Pop-under ad technology
// create a new window in front of the current site window.open( URL, windowName[, windowFeatures] ); // push the loaded advertisement back behind the browser window.focus();
Most modern browsers allow window.open to be executed only if it was called as a result of a user interaction (e.g. mouse click) event handler. Any non-interactive calls (timer callback, load events, etc.) to window.open will result in the new window being blocked. To bypass this restriction, most pop-under ads are triggered by a mouse click event listener attached directly to the document or the document's body. This enables catching all mouse clicks events that were not consumed by other click event handlers, and calling window.open without being blocked. For example, when the user selects a text, the mouse click triggers the mouse click handler attached to the document and a pop-under pops using the above code. Notice that there are more techniques to bypass the window.open call restriction by "hijacking" mouse clicks.
Users of websites and web applications continuously experience unwanted pop up ads through the course of their normal interaction with a web browser. Ordinarily users respond by dismissing the pop-up through the "close" or "cancel" feature of the window hosting the pop-up. Because this is a typical response, some authors of pop-up advertising depend on this, and create on-screen buttons or controls that look similar to a "close" or "cancel" option. When the user chooses one of these "simulated cancel" options, however, the button performs an unexpected or unauthorized action (such as opening a new pop-up, or running unauthorized commands on the user's system).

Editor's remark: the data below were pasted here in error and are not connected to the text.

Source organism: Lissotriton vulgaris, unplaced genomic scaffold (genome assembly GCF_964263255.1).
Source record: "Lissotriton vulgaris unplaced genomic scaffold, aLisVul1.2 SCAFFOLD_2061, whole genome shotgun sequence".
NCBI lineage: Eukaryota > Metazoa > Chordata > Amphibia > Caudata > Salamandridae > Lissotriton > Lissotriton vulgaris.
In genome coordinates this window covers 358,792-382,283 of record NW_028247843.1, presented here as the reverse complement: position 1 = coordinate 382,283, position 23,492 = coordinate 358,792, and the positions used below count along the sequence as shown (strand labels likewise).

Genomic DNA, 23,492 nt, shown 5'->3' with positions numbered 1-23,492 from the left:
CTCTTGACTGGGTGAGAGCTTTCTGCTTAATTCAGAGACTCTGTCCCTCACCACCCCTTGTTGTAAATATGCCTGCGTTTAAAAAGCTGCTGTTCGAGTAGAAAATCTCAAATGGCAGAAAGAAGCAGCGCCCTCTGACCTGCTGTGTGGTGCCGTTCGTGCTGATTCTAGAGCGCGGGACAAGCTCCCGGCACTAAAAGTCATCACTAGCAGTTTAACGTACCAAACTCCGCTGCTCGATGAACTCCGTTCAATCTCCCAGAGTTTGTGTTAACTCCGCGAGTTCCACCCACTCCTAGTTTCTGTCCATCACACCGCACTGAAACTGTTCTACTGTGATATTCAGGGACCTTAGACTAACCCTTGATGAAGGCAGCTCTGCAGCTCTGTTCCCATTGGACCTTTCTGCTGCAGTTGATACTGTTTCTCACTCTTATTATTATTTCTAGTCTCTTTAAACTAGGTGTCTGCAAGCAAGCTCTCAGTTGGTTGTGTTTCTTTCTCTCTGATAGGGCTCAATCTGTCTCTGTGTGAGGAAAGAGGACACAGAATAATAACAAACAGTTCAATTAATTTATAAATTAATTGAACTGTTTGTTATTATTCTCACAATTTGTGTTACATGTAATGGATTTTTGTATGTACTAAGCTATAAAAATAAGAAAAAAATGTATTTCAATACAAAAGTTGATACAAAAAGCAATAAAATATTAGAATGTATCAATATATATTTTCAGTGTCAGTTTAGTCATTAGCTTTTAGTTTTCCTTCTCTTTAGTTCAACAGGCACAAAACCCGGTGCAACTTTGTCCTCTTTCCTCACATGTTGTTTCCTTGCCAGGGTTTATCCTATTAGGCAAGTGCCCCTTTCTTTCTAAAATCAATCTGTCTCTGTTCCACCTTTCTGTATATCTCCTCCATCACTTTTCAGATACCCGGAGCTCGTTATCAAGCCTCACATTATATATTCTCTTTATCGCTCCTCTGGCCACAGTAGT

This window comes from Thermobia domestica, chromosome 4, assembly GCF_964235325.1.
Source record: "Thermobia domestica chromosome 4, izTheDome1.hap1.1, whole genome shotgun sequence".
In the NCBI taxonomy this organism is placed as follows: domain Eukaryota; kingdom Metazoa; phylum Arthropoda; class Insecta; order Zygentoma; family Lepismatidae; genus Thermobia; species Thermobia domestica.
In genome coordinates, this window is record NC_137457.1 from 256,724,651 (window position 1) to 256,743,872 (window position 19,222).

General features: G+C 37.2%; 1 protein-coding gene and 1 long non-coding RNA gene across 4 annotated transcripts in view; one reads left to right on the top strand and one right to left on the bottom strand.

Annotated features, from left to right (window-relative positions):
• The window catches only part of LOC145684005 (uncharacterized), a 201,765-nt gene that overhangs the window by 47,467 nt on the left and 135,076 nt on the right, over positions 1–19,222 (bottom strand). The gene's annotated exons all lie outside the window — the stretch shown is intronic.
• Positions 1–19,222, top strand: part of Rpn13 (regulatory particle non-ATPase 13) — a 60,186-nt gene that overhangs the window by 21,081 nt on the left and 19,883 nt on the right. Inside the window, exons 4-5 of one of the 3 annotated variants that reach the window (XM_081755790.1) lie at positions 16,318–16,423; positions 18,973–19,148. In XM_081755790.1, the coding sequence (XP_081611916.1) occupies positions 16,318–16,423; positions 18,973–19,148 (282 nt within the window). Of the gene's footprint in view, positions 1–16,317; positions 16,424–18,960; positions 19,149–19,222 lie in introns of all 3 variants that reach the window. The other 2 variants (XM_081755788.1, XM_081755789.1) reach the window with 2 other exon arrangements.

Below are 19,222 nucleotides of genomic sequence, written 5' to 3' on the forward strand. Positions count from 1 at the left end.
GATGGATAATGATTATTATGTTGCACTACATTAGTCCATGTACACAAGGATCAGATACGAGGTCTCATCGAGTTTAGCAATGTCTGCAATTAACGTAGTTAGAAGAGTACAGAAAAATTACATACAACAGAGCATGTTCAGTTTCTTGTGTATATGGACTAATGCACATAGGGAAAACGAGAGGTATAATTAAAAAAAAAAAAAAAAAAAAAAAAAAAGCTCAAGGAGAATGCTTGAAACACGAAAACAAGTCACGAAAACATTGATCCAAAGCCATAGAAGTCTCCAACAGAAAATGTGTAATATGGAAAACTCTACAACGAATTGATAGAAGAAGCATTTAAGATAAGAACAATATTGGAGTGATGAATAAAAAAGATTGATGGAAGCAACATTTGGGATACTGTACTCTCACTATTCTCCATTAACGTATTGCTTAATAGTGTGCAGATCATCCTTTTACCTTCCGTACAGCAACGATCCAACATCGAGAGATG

Because the technologies for web development and design allow an author to draw any kind of "simulated" cancel option imaginable, some users refuse to click on or interact with any item inside a pop-up window whatsoever.
- Ad filtering
- Ad serving
- Adware and Spyware
- Direct marketing
- Interstitial webpage
- Lawsuit between 1-800 Contacts and WhenU SaveNow over pop-up ad placement
- Messaging spam
- List of pop-up blocking software
- In-session phishing
- Adams, Cecil. "What's up with popup ads?". The Straight Dope. October 15, 2004.
- Zabunov, S. "From Annoyance to Pleasure - The Artistic Popup Approach". May 12, 2006.
- US Patent 7,386,555 "Post-session internet advertising system"
- US Patent 7,353,229 "Post-session internet advertising system"
- "What is a pop-up ad?". Microsoft.
- "NoScript :: Add-ons for Firefox". Mozilla Add-ons. Mozilla.
- O'Toole, James. "Pop-up ad creator: 'I'm sorry'". Retrieved August 15, 2014.
- Naraine, Ryan. "Windows XP SP2 Turns 'On' Pop-up Blocking". Retrieved March 18, 2004.
- Ubiquitous Porn: Alive on the Net
- "How to disable popup-blockers".
- Wegert, Tessa. "Pop-Up Ads, Part 1: Good? Bad? Ugly?". Incisive Interactive Marketing LLC. Retrieved March 14, 2002.
- Smart Computing Article - Pop-ups
- "Patents". Google.
|Look up pop-up advertisement in Wiktionary, the free dictionary.|